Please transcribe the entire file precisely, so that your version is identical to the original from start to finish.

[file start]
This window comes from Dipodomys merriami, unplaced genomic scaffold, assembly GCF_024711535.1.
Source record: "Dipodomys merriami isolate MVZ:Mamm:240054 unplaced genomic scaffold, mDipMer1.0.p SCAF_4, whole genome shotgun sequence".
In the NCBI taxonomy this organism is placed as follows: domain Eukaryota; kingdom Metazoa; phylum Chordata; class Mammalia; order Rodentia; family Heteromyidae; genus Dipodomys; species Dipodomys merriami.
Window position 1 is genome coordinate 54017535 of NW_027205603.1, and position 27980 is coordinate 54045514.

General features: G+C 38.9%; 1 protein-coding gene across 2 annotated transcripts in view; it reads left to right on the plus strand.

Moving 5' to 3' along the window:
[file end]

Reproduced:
This window comes from Dipodomys merriami, unplaced genomic scaffold, assembly GCF_024711535.1.
Source record: "Dipodomys merriami isolate MVZ:Mamm:240054 unplaced genomic scaffold, mDipMer1.0.p SCAF_4, whole genome shotgun sequence".
In the NCBI taxonomy this organism is placed as follows: domain Eukaryota; kingdom Metazoa; phylum Chordata; class Mammalia; order Rodentia; family Heteromyidae; genus Dipodomys; species Dipodomys merriami.
Window position 1 is genome coordinate 54017535 of NW_027205603.1, and position 27980 is coordinate 54045514.

General features: G+C 38.9%; 1 protein-coding gene across 2 annotated transcripts in view; it reads left to right on the plus strand.

Moving 5' to 3' along the window: